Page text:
Japan’s largest exploration and production company, Inpex, said on Monday that it had started producing gas at the Ichthys liquefied natural gas (LNG) project, which has cost US$40 billion and has faced delays in its development.
Inpex, the operator of the project with a 62.245-percent operating interest, expects first shipment of products from the project toward the end of the first half of its current fiscal year—April to September.
The produced gas will be gathered within the Central Processing Facility (Ichthys Explorer) where it will be separated into gases and liquids. Then the liquids will be piped to the nearby Floating Production, Storage and Offloading (FPSO) facility—Ichthys Venturer—while the gases will be transported via the 890-kilometer (553-mile) long Gas Export Pipeline (GEP) to the onshore gas liquefaction plant at Darwin in Australia’s Northern Territory.
The planned production volumes at Ichthys will be 8.9 million tons of LNG annually, 1.65 million tons of liquefied petroleum gas (LPG) a year, and around 100,000 bpd of condensate at peak production.
Inpex reached a Final Investment Decision (FDI) for the Ichthys LNG Project in 2012 and last year, first production was scheduled to begin towards the end of March 2018. Related: Bypassing The World’s Key Oil Chokepoints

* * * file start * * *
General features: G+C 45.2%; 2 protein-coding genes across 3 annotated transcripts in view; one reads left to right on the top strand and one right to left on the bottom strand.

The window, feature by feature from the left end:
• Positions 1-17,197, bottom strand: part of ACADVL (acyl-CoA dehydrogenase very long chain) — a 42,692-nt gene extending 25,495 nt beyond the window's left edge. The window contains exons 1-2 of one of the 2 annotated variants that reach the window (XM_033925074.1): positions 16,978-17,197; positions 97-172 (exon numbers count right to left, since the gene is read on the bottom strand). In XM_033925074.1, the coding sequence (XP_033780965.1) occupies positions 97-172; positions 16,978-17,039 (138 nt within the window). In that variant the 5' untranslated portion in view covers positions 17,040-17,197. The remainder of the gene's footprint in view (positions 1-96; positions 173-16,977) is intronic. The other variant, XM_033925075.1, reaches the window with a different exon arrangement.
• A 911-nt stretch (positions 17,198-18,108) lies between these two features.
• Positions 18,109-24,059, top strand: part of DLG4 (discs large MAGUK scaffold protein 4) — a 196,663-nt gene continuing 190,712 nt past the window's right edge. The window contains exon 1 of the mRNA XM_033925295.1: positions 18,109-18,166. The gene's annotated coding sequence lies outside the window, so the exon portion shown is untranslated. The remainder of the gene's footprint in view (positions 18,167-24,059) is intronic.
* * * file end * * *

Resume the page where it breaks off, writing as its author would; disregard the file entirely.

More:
Apart from Inpex, the other shareholders in the Ichthys project are France’s Total with a 30-percent participating interest, and the Australian subsidiaries of Japanese utilities.
“The start-up of production on Ichthys is a major achievement. Ichthys will be an important addition to Total’s portfolio in the fast growing LNG market and will also contribute to the Group’s production and cash flow growth in the coming years”, Arnaud Breuillac, President Exploration & Production at Total, said, commenting on the Ichthys start-up.
Apart from Ichthys, another large-scale LNG project is due to come on stream this year offshore Australia—Shell’s Prelude. Last week, Shell said that its Prelude floating liquefied natural gas (FLNG) facility had arrived in Australian waters.
By Tsvetana Paraskova for Oilprice.com
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